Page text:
The Herschel Family of Astronomers
The Herschel Family of Astronomers – William Herschel (1738 –1822), Caroline Herschel (1750–1848), and John Herschel (1792 –1871)
As well as discovering a new planet, William Herschel increased the known dimensions of the Milky Way, noted the rotation of Saturn’s rings, identified satellites of Saturn and other planets, and observed the motion of binary stars. Through his observations of the sun, he also detected the existence of infrared radiation – an energy source now used to power space missions. In 1782, William was awarded the title of King’s Astronomer and went on to build a series of even larger telescopes. The greatest of these – but not the most accurate – was a forty-foot telescope, which impressed George III and his family with its scale. Acclaimed at the time as a marvel of the age, this gigantic telescope had a speaking tube on the observer’s platform, which enabled William to communicate with his sister Caroline at ground level.
William publically acknowledged Caroline as his ‘astronomical assistant’ but she gained a reputation as a pioneering astronomer in her own right and was paid for her scientific work. She discovered eight comets (one of which is named after her). Before her death at 97, she received numerous awards – including the prestigious Gold Medal from the Royal Astronomical Society in 1828. As a child, Caroline had contracted smallpox (scarring her face) and typhus. Cruel treatment from her mother and spoilt eldest brother Jacob (who treated Caroline as a drudge and had her whipped) and the effect of these diseases stunted her growth. She never grew taller than 4’3”.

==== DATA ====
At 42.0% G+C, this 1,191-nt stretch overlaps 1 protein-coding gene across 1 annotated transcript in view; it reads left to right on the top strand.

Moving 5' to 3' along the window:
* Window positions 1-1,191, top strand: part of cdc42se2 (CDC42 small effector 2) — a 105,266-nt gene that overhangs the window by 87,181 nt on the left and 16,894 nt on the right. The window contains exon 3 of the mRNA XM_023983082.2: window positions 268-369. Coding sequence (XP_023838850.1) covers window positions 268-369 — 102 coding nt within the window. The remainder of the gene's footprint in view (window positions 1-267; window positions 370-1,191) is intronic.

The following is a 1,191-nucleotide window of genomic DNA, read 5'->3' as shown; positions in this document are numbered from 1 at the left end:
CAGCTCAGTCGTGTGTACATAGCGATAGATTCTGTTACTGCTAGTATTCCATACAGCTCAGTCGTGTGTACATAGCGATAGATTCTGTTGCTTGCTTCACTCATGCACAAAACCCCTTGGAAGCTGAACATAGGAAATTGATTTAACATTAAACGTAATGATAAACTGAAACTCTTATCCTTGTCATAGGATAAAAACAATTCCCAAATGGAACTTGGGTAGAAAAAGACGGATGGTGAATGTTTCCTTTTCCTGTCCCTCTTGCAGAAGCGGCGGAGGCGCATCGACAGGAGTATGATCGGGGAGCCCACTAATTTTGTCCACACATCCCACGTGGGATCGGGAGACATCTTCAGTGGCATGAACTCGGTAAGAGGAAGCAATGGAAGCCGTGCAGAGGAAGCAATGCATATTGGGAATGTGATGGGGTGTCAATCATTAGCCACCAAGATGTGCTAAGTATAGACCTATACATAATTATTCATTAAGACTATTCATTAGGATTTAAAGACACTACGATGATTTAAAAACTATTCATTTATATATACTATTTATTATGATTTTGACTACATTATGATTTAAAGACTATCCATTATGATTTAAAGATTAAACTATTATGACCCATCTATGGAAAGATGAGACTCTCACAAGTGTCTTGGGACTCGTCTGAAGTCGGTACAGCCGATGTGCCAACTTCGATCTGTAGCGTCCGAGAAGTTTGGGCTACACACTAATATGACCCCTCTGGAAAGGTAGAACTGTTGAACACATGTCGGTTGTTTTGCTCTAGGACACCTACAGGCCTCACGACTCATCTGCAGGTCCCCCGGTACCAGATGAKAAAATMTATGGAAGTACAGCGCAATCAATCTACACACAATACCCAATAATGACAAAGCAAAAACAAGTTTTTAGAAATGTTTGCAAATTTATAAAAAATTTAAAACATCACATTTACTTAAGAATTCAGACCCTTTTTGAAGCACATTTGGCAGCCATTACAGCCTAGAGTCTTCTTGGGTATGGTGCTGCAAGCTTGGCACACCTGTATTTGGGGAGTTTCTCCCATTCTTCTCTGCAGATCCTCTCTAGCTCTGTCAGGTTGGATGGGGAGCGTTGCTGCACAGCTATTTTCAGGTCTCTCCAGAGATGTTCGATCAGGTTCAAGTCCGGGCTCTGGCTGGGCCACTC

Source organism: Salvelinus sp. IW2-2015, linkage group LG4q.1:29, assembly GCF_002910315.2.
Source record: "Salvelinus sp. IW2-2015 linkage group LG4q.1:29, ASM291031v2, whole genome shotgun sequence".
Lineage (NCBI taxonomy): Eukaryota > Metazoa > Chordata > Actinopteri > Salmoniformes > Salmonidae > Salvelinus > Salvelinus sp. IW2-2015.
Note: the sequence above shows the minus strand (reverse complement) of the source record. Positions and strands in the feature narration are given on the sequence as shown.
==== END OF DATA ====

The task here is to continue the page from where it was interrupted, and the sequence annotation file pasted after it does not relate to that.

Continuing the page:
Caroline adored William, especially after he rescued her from her miserable life in Hanover. She was taken aback when he unexpectedly married a rich widow in 1788. William’s son, John Herschel, inherited the family talents for astronomy and music. John completed his father’s life work of mapping the heavens by plotting the skies of the Southern Hemisphere from an observatory he built in the Cape of Southern Africa. Celebrated as a natural philosopher with many scientific interests, John is also remembered for his pioneering work in the field of photography.
John’s story is told on the detailed audio guide for the Herschel Museum of Astronomy (£1 hire from admissions desk), along with that of his father and aunt. This commentary is full of quotes from their public and private writings, including a memorable outburst in John’s diary: ‘Sick of star-gazing – mean to break the telescope…’